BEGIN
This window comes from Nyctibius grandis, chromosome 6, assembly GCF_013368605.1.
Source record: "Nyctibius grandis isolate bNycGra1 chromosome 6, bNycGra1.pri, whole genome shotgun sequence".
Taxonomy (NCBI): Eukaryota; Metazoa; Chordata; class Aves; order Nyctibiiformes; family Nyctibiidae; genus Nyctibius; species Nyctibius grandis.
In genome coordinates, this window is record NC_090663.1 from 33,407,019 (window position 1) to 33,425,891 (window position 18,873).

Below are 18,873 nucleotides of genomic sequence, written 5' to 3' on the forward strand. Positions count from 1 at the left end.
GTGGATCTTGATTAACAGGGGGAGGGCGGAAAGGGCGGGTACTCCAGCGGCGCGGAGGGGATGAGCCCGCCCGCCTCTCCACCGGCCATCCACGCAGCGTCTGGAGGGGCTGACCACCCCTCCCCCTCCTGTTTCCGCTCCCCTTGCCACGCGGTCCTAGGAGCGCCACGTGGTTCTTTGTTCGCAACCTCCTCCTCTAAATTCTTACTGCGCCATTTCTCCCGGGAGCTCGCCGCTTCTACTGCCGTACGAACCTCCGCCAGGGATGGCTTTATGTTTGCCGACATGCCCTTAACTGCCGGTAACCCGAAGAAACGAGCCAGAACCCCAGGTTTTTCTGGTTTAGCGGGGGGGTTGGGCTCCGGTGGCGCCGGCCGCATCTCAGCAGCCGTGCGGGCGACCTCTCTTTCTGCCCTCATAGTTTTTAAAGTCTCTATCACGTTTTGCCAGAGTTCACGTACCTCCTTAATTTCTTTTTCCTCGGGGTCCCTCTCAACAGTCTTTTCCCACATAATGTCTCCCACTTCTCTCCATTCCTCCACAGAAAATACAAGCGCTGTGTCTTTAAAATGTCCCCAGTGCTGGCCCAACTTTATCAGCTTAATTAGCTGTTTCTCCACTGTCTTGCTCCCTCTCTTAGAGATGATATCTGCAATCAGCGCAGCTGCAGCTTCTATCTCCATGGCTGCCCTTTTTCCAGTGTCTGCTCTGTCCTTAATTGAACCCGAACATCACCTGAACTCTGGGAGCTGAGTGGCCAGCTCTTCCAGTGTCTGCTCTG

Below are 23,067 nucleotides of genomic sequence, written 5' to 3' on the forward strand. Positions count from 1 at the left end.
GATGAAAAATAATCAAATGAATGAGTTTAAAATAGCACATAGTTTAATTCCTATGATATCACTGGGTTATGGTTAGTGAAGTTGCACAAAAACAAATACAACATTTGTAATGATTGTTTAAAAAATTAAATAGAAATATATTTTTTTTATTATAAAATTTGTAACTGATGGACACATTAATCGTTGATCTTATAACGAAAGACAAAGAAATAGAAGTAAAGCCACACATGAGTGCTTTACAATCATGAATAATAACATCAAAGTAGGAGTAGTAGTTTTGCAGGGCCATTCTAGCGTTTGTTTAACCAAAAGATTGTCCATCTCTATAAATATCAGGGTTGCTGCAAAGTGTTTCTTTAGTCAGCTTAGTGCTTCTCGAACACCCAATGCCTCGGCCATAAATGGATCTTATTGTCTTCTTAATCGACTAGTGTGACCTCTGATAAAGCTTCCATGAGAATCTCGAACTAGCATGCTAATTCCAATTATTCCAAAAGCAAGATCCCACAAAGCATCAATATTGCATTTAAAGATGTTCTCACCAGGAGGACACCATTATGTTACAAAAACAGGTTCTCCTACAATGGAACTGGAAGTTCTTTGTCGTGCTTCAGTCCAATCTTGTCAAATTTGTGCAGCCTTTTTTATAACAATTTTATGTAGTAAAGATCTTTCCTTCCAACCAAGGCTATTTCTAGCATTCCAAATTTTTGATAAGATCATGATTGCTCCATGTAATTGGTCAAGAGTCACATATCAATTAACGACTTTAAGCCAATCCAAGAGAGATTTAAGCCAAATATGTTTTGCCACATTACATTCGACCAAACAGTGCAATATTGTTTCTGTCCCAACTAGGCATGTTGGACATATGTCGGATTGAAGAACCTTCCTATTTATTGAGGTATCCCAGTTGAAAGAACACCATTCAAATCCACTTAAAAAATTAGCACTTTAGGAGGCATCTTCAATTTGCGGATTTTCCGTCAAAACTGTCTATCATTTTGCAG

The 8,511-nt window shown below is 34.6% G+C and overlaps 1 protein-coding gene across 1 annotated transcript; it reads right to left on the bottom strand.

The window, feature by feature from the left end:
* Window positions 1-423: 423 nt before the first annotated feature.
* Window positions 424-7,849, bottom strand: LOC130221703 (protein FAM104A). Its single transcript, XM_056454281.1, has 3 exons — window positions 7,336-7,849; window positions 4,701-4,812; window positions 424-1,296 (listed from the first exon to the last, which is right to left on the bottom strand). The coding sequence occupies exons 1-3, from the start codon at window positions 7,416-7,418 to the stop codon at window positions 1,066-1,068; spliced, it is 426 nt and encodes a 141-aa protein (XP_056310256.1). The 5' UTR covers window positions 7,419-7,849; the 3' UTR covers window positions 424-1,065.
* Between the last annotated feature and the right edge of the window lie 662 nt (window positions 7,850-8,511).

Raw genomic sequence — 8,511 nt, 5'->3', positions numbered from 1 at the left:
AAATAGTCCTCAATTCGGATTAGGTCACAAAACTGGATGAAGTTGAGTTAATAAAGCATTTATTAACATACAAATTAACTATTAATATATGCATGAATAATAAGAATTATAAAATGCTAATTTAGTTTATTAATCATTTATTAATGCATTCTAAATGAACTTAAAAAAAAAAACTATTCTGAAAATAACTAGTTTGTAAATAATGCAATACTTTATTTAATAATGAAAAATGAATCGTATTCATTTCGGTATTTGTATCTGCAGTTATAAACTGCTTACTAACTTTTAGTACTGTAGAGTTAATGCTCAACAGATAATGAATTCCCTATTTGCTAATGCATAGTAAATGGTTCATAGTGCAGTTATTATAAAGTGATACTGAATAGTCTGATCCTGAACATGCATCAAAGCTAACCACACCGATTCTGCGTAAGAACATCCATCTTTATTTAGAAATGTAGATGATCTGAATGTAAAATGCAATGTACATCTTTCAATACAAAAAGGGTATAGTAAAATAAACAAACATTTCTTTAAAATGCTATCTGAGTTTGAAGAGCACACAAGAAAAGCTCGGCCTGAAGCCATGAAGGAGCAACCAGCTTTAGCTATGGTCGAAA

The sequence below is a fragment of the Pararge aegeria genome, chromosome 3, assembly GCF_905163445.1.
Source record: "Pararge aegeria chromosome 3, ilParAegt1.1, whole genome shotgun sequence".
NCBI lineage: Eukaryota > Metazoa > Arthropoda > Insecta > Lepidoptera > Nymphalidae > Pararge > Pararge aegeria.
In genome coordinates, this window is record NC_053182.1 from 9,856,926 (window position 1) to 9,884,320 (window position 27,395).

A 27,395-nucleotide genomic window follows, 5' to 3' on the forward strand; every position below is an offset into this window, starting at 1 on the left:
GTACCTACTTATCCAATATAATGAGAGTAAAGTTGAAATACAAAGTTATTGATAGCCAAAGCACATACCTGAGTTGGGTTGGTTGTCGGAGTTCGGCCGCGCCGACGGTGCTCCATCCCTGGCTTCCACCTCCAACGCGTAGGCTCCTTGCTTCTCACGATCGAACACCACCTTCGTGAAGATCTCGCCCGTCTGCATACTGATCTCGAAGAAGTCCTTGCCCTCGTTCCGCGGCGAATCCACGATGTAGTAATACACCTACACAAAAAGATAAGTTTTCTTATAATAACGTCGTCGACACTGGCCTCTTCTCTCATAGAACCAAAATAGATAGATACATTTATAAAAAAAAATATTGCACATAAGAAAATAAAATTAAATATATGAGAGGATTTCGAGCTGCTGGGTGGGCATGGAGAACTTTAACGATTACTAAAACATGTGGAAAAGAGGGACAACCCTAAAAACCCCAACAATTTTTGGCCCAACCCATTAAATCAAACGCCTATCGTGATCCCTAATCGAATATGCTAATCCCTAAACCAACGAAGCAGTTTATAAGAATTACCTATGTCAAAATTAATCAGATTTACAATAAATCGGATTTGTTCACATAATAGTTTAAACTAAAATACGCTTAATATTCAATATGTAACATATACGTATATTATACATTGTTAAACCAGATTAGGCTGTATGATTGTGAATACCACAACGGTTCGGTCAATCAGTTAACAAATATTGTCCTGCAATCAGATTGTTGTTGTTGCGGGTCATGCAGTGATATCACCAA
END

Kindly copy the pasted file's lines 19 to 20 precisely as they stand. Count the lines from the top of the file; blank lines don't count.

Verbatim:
In genome coordinates, this window is record NC_053182.1 from 9,856,926 (window position 1) to 9,884,320 (window position 27,395).

A 27,395-nucleotide genomic window follows, 5' to 3' on the forward strand; every position below is an offset into this window, starting at 1 on the left: